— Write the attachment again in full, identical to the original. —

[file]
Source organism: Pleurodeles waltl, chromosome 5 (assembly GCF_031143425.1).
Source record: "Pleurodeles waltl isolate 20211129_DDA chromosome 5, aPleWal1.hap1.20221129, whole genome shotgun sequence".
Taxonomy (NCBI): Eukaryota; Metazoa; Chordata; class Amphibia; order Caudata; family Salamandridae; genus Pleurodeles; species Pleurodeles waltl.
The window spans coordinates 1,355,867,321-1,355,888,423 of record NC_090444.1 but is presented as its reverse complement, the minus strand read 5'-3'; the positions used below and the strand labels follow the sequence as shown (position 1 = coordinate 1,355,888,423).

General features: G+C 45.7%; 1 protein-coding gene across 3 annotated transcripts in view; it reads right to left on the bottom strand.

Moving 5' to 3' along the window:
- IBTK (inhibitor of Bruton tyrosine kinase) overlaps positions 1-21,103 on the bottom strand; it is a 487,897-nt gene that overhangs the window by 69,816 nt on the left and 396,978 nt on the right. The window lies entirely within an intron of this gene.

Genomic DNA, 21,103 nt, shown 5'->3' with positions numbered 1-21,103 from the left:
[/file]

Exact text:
Source organism: Pleurodeles waltl, chromosome 5 (assembly GCF_031143425.1).
Source record: "Pleurodeles waltl isolate 20211129_DDA chromosome 5, aPleWal1.hap1.20221129, whole genome shotgun sequence".
Taxonomy (NCBI): Eukaryota; Metazoa; Chordata; class Amphibia; order Caudata; family Salamandridae; genus Pleurodeles; species Pleurodeles waltl.
The window spans coordinates 1,355,867,321-1,355,888,423 of record NC_090444.1 but is presented as its reverse complement, the minus strand read 5'-3'; the positions used below and the strand labels follow the sequence as shown (position 1 = coordinate 1,355,888,423).

General features: G+C 45.7%; 1 protein-coding gene across 3 annotated transcripts in view; it reads right to left on the bottom strand.

Moving 5' to 3' along the window:
- IBTK (inhibitor of Bruton tyrosine kinase) overlaps positions 1-21,103 on the bottom strand; it is a 487,897-nt gene that overhangs the window by 69,816 nt on the left and 396,978 nt on the right. The window lies entirely within an intron of this gene.

Genomic DNA, 21,103 nt, shown 5'->3' with positions numbered 1-21,103 from the left: